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Exploring the Future of Work for the spring issue of Emory Business magazine would not be complete without taking a look at what accounts for the workweek. The US Department of Labor categorizes the traditional workweek as “a standardized schedule, typically occurring from 9 a.m. to 5 p.m. and resulting in 40-hour work periods.” But according to Goizueta alumni, their work time far exceeds forty hours, and they don’t foresee a change in the future.
Flex work options are nice, but who has time?
More than 250 Goizueta alumni shared their workday experiences in a detailed survey. Ninety-one percent of respondents reported working more than forty hours a week. Interestingly, 81 percent of those with household earnings above $300,000 work more than forty hours, while 95 percent of those earning under $100,000 per household worked more than forty hours.
Additionally, companies are aware of the longer days, and many offer flexible schedules. In fact, industries often seen as most demanding are likely to offer flexible schedules: 87 percent of respondents working in consulting and 76 percent at financial firms said their companies offer flex options. Yet just 42 percent of respondents at firms with flexible work options actually take advantage of the programs. Women participate at a higher rate than men, with 49 percent of eligible women participating versus 36 percent of eligible men.
Blurred lines between work and life
When asked to describe how the workweek will evolve in their particular industry over the next ten years, alumni all agreed that personal and professional boundaries will continue to merge. There is debate about how this will shake out. Respondents offered the following thoughts:
“I expect more work to be conducted virtually and away from a home office. As fewer and fewer employees are able to use their PTO, one might expect companies to simply take it away or measure it less.”
“The workweek will continue to extend into what was traditionally the weekend or personal time. As a result of this shift, however, there will be more flexibility for extended vacation from work with an opportunity to truly unplug.”
“Global business will continue to drive the workweek beyond traditional norms. Today’s digital world and instantaneous communication allow global markets to be constantly engaged in business.”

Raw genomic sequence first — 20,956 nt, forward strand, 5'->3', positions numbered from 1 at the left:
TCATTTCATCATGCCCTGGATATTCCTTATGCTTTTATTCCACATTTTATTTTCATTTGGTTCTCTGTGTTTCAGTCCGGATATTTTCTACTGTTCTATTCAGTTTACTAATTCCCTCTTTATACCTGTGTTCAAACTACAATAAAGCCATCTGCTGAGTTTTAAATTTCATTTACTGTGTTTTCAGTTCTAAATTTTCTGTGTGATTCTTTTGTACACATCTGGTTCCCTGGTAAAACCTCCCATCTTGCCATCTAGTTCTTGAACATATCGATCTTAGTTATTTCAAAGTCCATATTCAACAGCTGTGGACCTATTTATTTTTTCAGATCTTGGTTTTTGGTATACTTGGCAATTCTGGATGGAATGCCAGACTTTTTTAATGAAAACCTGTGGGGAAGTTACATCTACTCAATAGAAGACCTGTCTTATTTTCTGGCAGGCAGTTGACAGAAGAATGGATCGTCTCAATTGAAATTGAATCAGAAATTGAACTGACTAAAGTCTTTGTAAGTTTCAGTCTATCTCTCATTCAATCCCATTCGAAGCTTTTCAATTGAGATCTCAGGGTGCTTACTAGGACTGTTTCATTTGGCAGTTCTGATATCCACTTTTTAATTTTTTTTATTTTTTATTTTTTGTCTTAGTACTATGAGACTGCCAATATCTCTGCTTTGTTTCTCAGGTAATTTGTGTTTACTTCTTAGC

“Work is fluid. In the future, we will have more open and flexible workplaces where employees can spend more time working, but at their own schedule and with more on-site perks. Employees will work more from iPhones and iPads with webcams and telepresence.”
“In-person meetings, which typically happen at least quarterly, will likely continue and require travel out of normal working hours—unless this evolves to more videoconferencing/Skyping, though I don’t see that happening.”
“More workers will work remotely and stay engaged with teammates through webconferencing and alternate meeting technologies. Sitting around a conference table will become a thing of the past.”
“In ten years, businesses will become more like hub/spoke models. Where nationally/internationally, there are centers where workers can congregate to gain social interaction and achieve the required face-to-face interaction. These places may not be offices, but rather restaurants, hotel lobbies, shared work spaces, etc.”
“In my experience, employers are becoming less flexible and prefer to know when they can expect their employees to be available. Though the standard 8 to 5 is likely a thing of the past, given all the uncertainty/complexity created by these changes, companies are doing more to better define what is considered ‘work time.’ It has been similar for the past fifty years, and I would expect it to be similar for the next ten. [Employees will] work a lot, but compensation will increase to compensate for extended work hours.”
“Employers are slowly becoming more comfortable with flexible work environments, but I believe the majority still require their employees’ physical presence at the office. Younger employees particularly are expected to work from the office; however, senior workers who are proven producers are given more flexibility to work from outside the physical confines of the office.”